Tips for Designing a new EdD in a Community College Leadership Program

Tips for Designing a new EdD in a Community College Leadership Program

By: Christine Harrington, PhD. 
Associate Professor and Co-Coordinator, EdD in Community College Leadership program at New Jersey City University

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Developing and launching a new EdD program in a Community College Leadership program is an exciting yet overwhelming task.  As a faculty member and co-coordinator of a program that launched last summer, I thought I’d share some tips for those of you embarking on this journey.

Tip #1:  Find a Support Team

When I first joined the faculty at New Jersey City University, I was very fortunate that a colleague informed me about CPED.  After discussing the value of becoming a part of this consortium at the start of the program with my faculty colleague, dean, and provost, our first action was to complete the application and interview process. 

As someone who earned a PhD, not an EdD, CPED helped me better understand the differences between a PhD and EdD program.  CPED also provided us with guiding principles and a framework that helped us design and shape our curriculum and program. 

At the first CPED convening, I started to make helpful connections with colleagues doing this work at other institutions.  Because most of the EdD programs in CPED programs target the K-12 population, it was challenging at first to find others working in higher education programs. However, I made the most of the networking time and as a result was able to connect with higher education colleagues.

Tip #2:  Create an Advisory Board

As this degree is for scholarly practitioners, we wanted to hear directly from practitioner leaders in the field about the knowledge and skills community college leaders need.  Creating an advisory board comprised of community college leaders and national experts was one of the best decisions we made.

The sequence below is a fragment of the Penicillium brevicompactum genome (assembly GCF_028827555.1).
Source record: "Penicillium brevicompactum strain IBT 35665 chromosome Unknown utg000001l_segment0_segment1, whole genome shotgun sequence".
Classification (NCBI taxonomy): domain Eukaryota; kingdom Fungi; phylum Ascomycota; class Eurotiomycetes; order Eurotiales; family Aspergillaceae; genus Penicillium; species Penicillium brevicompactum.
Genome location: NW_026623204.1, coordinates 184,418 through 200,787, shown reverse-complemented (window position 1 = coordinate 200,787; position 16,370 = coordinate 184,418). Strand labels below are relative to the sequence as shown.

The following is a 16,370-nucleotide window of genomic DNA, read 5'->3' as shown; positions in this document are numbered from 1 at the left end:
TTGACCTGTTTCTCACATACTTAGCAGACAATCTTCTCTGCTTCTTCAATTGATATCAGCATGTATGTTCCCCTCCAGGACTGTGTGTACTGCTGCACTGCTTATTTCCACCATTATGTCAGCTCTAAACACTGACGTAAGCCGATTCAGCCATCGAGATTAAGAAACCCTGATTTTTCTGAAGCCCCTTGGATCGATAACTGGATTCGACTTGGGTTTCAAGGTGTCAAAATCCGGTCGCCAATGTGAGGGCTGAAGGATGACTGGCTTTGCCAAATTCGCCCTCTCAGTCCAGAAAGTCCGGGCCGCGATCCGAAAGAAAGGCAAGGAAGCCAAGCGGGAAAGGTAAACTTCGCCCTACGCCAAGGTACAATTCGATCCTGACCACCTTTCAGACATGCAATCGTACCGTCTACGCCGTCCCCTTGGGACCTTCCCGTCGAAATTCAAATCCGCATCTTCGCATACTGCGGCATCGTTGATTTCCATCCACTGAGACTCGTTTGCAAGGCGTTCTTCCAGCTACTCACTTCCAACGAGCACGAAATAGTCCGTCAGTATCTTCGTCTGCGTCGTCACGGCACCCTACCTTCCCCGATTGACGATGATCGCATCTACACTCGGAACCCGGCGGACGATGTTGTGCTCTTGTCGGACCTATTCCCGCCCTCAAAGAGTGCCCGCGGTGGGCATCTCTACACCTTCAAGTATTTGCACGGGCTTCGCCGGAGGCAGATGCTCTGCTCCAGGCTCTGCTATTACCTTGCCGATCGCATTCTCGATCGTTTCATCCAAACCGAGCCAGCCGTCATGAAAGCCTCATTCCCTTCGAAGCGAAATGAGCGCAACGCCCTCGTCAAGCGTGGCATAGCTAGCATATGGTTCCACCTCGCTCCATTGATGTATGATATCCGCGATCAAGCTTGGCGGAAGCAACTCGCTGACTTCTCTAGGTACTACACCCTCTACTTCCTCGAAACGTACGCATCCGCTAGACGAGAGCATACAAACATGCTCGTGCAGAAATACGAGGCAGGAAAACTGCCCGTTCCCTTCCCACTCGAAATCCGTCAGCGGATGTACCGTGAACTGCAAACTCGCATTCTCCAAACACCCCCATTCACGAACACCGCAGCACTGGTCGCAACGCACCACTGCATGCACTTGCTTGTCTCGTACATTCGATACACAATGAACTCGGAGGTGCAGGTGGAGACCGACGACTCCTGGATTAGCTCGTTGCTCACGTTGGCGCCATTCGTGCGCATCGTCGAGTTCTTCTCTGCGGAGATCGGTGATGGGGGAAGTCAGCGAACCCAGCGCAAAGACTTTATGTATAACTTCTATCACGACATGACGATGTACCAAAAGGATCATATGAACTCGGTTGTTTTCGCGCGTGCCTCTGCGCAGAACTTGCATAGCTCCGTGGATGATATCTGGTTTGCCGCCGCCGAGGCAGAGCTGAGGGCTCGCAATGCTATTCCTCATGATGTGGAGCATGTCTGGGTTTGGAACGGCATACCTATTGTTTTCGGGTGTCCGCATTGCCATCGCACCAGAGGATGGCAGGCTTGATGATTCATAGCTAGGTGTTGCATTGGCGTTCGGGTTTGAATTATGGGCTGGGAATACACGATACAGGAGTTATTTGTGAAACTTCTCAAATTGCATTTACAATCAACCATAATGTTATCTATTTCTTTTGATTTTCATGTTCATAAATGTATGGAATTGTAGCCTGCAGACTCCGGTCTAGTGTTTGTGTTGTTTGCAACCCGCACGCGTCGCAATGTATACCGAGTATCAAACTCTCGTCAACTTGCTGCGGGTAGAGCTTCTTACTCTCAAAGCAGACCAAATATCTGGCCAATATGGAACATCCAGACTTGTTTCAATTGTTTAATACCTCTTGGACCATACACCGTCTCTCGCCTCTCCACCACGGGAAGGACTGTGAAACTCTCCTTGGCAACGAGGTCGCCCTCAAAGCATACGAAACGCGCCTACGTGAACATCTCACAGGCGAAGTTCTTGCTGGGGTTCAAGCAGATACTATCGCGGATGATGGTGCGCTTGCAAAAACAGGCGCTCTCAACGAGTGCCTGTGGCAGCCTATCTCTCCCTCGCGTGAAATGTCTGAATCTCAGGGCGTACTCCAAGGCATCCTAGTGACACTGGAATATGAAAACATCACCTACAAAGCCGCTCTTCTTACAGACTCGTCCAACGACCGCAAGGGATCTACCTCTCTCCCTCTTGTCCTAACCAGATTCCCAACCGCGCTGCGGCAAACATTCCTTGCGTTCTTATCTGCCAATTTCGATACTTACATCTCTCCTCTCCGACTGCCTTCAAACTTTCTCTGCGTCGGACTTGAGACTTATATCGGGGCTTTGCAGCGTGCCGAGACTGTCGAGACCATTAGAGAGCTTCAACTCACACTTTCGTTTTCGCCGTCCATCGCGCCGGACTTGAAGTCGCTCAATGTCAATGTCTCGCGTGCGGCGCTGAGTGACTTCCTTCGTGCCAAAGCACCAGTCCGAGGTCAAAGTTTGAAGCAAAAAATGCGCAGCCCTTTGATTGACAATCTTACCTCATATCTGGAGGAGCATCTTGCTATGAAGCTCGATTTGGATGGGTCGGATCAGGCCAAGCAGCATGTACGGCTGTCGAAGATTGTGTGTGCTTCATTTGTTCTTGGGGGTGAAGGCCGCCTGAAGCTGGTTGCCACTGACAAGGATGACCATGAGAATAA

We used our professional network and invited college presidents, vice presidents, deans, faculty, and researchers from several states to become members of the advisory board, and we were beyond thrilled when they all agreed.  Members can join meetings in person or via Zoom.  Members provide us with incredibly valuable feedback on the program.  They have also been great at helping us get the word out about our new program.

Tip #3:  Keep it Practice and Equity-Focused

Developing scholarly practitioners who strive to improve student success, especially for students from underrepresented groups is a critical part of our mission.  There are three major components of this 55-credit online program:  coursework, experiential learning, and dissertation.  We have been very strategic as we design the learning experiences, keeping equity and student success front and center. 

Social justice and equity are an overarching theme in every course and there is a specific course on this topic. We also emphasize public scholarship to our students so that while we certainly want this learning journey to be of value to them personally, we also want the community college sector to benefit from their experiences and learning. 

Toward this end, students are asked to write blogs, create infographics, and multi-media projects, which will be more accessible to the sector.  During the second year, students are assigned a mentor and participate in experiential learning.  We are using a service-learning model; students will learn change management skills as they serve as a consultant to a college on a project.

For the dissertation, we are using a program evaluation framework.  Students will implement a program, policy, or practice aimed at improving an identified problem of practice and then evaluate it or act as an external evaluator for a college that has already implemented a program.  This skill is one that community college leaders need, and this research can really make a difference in the field. 

The challenge with this approach is that there are not many models or examples.  It has been a heavy lift to learn about this approach and we are still working on creating tools and resources for our students.  Once they are developed, we are more than willing to share!

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